5 November AD 2017

Proper 26, Year A
St Michael’s Church, O’Fallon, IL

Proper: Micah 3:5-12; Psalm 43; 1 Thessalonians 2:9-13; Matthew 23:1-12

In the Name of the Father, and of the +Son, and of the Holy Spirit.
✠     ✠     ✠

When I was first ordained, I served in a large rural parish where there were lots of Anglicans, and lots more Roman Catholics. So clergy in collars was a pretty common sight in that area. And whenever I went to the hospital to visit, as I walked up the long covered walkway, I was warmly greeted by all the guys who were out there having a smoke: “Morning, Father,” “How’s she goin’, Father,” “How ya makin’ ‘er, Father.” It made me feel really good.  My clerical collar got me instant respect. Then we moved to another parish just outside the capital city. And the first time I walked up to the hospital entrance there, I met with a couple of cold stares. I could see the eyes go from my collar to my face, and as they did, their facial expressions turned sour. You know how people can assume a particular posture that says, “Stay away from me!” That happened quite a bit over the next fourteen years that we lived in that area.

Then we moved here, where I get mostly friendly greetings when I wear my collar in public. One time a guy yelled across a parking lot, “God bless you, Pastor.” One time a woman pulled up beside me in traffic in Swansea and looked at me until the light turned green. Then she followed me through the streets of Belleville until I stopped and got out of the car, and she came up and asked me to pray for her. And one time when I went to the Greekfest at the Greek Orthodox church in Swansea, the church ladies started kissing my hands and giving me food. That stuff can go to your head! It feels good to be treated like that. But I think it’s probably good for my soul that I get at least as many cold stares and dirty looks as I do warm greetings and gifts of food (especially Mediterranean food).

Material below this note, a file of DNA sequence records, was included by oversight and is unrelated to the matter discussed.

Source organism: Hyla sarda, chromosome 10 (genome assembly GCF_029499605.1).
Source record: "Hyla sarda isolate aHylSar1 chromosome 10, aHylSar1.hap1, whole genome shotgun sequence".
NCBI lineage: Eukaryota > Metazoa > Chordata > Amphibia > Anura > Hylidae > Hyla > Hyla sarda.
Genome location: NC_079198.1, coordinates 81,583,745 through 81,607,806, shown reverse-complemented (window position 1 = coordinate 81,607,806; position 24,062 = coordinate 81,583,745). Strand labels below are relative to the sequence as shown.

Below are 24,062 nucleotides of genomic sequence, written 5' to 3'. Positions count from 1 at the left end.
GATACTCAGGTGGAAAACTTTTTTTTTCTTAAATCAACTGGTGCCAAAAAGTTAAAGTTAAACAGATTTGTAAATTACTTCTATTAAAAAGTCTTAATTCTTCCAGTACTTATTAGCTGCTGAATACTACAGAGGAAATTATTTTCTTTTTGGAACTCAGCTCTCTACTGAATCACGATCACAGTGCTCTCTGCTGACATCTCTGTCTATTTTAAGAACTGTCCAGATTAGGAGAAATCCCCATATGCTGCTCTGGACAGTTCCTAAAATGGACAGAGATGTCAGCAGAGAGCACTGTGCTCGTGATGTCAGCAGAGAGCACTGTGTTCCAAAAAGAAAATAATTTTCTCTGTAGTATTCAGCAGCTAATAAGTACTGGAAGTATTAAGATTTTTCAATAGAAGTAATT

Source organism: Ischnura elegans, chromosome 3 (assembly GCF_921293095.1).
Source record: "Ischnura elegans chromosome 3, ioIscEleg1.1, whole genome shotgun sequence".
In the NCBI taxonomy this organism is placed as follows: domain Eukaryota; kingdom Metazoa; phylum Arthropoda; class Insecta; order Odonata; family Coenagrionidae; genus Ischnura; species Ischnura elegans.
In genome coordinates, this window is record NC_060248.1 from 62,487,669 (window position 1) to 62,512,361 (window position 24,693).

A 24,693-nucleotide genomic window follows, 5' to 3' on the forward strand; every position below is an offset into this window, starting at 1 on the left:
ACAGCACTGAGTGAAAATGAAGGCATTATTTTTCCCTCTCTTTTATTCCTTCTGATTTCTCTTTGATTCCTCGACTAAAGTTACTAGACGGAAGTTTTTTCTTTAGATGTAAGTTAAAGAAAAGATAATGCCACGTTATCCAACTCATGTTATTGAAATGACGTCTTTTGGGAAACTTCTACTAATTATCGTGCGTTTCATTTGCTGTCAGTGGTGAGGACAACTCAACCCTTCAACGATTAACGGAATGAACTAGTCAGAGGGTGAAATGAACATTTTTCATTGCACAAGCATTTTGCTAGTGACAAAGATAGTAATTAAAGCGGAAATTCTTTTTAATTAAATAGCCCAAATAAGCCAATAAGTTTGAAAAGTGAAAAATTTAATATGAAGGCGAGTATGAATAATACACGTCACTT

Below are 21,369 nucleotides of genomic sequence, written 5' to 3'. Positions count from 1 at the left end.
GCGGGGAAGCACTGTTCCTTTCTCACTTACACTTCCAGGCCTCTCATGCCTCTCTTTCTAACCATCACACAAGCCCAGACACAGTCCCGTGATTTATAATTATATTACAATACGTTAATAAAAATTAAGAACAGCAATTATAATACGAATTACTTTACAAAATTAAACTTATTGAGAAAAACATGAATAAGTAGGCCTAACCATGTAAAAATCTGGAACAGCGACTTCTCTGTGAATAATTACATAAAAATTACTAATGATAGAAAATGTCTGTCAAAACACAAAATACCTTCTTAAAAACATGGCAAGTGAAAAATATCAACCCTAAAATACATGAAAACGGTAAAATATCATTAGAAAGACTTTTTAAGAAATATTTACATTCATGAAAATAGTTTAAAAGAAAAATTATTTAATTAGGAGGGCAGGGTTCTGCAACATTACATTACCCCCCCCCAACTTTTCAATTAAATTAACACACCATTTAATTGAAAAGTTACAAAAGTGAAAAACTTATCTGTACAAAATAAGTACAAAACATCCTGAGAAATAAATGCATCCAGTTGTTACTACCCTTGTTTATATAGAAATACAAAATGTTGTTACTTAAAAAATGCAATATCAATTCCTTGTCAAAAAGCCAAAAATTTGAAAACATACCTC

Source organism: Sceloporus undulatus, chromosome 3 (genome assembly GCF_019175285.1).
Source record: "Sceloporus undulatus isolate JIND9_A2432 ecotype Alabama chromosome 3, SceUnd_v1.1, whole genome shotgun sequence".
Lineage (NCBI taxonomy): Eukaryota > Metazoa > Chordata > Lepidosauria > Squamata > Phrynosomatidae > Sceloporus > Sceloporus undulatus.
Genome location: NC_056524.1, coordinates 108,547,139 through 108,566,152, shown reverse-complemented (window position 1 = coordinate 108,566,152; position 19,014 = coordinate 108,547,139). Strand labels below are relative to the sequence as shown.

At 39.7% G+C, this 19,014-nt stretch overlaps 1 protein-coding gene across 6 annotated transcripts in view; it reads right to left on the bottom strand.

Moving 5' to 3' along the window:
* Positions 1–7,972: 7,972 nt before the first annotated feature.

What we read in the gospel today is just the opening of Jesus’ final public sermon. And for the religious leaders who were trying to find a way to shut him down it was the last straw. He really gives it to them in this sermon, and he hits them hard. “The scribes and the Pharisees sit on Moses’ seat,” he says to the crowd, “so do what they say, but not what they do. For they preach, but don’t practice”– not they way I usually like to begin a sermon. What would y’all think if I started off one day by saying, “The bishops of the Episcopal Church sit on the seat of the apostles, so do what they say, but not what they do”?

That opening line raises the question of authority among the people of God, and how to honor it when those in authority are misusing it.  The Old Testament religious hierarchy had developed from the time God first established it under the law of Moses until it ended with the destruction of the temple shortly after the death and resurrection of Jesus. The two high priests that are mentioned in the New Testament are Annas and Caiaphas. Annas was appointed by the Roman governor, and although he was succeeded by several of his sons, and his son-in-law Caiaphas, Annas still pulled the strings. So for decades he collaborated with the Roman authorities, and they supported him as long as he was able to keep things under control.

Also by the time of Jesus, the scribes and Pharisees, the experts and teachers of the law of Moses, had risen in status and authority. But they weren’t all bad. There were a number of faithful and humble people in their ranks, like Nicodemus and Joseph of Arimathea who took Jesus’ body down from the cross and buried it in Joseph’s own grave. But the hierarchy as a whole was inherently corrupt because it was ultimately under the control of the pagan governor. It was kind of like how the Nazis attempted to bring the various Protestant groups in Germany into the Reich Church. But it didn’t work as well because the guy they put in charge as the reichsbishop (Ludwig Müller) was far less competent than old Annas the high priest.